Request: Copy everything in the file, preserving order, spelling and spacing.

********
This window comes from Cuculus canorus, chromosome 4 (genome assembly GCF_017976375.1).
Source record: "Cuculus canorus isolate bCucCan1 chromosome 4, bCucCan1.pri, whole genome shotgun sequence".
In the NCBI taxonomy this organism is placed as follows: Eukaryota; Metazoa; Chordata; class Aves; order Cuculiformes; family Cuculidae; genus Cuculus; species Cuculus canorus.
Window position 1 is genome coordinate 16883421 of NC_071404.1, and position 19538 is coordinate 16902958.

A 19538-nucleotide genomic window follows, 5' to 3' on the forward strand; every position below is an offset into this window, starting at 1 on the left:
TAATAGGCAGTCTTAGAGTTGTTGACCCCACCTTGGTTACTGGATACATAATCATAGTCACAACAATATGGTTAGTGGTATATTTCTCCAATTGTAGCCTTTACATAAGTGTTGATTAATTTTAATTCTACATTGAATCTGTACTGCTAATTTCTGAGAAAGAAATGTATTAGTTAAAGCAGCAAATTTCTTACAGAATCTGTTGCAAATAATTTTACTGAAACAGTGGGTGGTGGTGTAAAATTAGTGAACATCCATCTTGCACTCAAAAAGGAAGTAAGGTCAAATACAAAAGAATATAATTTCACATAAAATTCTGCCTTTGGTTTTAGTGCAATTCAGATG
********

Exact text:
This window comes from Cuculus canorus, chromosome 4 (genome assembly GCF_017976375.1).
Source record: "Cuculus canorus isolate bCucCan1 chromosome 4, bCucCan1.pri, whole genome shotgun sequence".
In the NCBI taxonomy this organism is placed as follows: Eukaryota; Metazoa; Chordata; class Aves; order Cuculiformes; family Cuculidae; genus Cuculus; species Cuculus canorus.
Window position 1 is genome coordinate 16883421 of NC_071404.1, and position 19538 is coordinate 16902958.

A 19538-nucleotide genomic window follows, 5' to 3' on the forward strand; every position below is an offset into this window, starting at 1 on the left:
TAATAGGCAGTCTTAGAGTTGTTGACCCCACCTTGGTTACTGGATACATAATCATAGTCACAACAATATGGTTAGTGGTATATTTCTCCAATTGTAGCCTTTACATAAGTGTTGATTAATTTTAATTCTACATTGAATCTGTACTGCTAATTTCTGAGAAAGAAATGTATTAGTTAAAGCAGCAAATTTCTTACAGAATCTGTTGCAAATAATTTTACTGAAACAGTGGGTGGTGGTGTAAAATTAGTGAACATCCATCTTGCACTCAAAAAGGAAGTAAGGTCAAATACAAAAGAATATAATTTCACATAAAATTCTGCCTTTGGTTTTAGTGCAATTCAGATG